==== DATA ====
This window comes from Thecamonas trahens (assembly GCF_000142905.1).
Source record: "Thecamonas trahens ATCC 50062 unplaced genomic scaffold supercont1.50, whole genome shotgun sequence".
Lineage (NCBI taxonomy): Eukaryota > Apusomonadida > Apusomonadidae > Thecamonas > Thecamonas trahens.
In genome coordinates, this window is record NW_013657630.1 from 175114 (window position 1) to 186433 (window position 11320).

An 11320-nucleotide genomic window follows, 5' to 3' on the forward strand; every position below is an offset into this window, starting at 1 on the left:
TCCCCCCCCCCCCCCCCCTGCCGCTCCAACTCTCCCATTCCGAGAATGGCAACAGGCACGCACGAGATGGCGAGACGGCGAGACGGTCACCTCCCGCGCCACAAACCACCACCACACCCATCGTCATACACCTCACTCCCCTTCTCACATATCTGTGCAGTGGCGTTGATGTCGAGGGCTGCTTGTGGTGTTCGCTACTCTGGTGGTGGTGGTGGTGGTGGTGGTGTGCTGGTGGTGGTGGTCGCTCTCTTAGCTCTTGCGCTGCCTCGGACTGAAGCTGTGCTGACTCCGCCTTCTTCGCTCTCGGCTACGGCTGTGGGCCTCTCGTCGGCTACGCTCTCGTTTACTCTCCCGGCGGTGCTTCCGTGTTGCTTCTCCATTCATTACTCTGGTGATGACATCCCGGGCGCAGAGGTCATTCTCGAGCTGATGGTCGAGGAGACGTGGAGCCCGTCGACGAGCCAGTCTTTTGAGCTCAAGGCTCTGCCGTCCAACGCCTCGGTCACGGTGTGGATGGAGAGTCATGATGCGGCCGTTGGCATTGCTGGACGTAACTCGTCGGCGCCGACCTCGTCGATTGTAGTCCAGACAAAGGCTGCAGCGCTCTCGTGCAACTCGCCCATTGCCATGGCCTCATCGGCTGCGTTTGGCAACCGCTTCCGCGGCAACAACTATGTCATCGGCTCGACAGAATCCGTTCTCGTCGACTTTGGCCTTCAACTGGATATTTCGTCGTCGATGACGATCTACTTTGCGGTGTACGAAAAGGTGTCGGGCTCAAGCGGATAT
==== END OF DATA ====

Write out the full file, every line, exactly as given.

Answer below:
This window comes from Thecamonas trahens (assembly GCF_000142905.1).
Source record: "Thecamonas trahens ATCC 50062 unplaced genomic scaffold supercont1.50, whole genome shotgun sequence".
Lineage (NCBI taxonomy): Eukaryota > Apusomonadida > Apusomonadidae > Thecamonas > Thecamonas trahens.
In genome coordinates, this window is record NW_013657630.1 from 175114 (window position 1) to 186433 (window position 11320).

An 11320-nucleotide genomic window follows, 5' to 3' on the forward strand; every position below is an offset into this window, starting at 1 on the left:
TCCCCCCCCCCCCCCCCCTGCCGCTCCAACTCTCCCATTCCGAGAATGGCAACAGGCACGCACGAGATGGCGAGACGGCGAGACGGTCACCTCCCGCGCCACAAACCACCACCACACCCATCGTCATACACCTCACTCCCCTTCTCACATATCTGTGCAGTGGCGTTGATGTCGAGGGCTGCTTGTGGTGTTCGCTACTCTGGTGGTGGTGGTGGTGGTGGTGGTGTGCTGGTGGTGGTGGTCGCTCTCTTAGCTCTTGCGCTGCCTCGGACTGAAGCTGTGCTGACTCCGCCTTCTTCGCTCTCGGCTACGGCTGTGGGCCTCTCGTCGGCTACGCTCTCGTTTACTCTCCCGGCGGTGCTTCCGTGTTGCTTCTCCATTCATTACTCTGGTGATGACATCCCGGGCGCAGAGGTCATTCTCGAGCTGATGGTCGAGGAGACGTGGAGCCCGTCGACGAGCCAGTCTTTTGAGCTCAAGGCTCTGCCGTCCAACGCCTCGGTCACGGTGTGGATGGAGAGTCATGATGCGGCCGTTGGCATTGCTGGACGTAACTCGTCGGCGCCGACCTCGTCGATTGTAGTCCAGACAAAGGCTGCAGCGCTCTCGTGCAACTCGCCCATTGCCATGGCCTCATCGGCTGCGTTTGGCAACCGCTTCCGCGGCAACAACTATGTCATCGGCTCGACAGAATCCGTTCTCGTCGACTTTGGCCTTCAACTGGATATTTCGTCGTCGATGACGATCTACTTTGCGGTGTACGAAAAGGTGTCGGGCTCAAGCGGATAT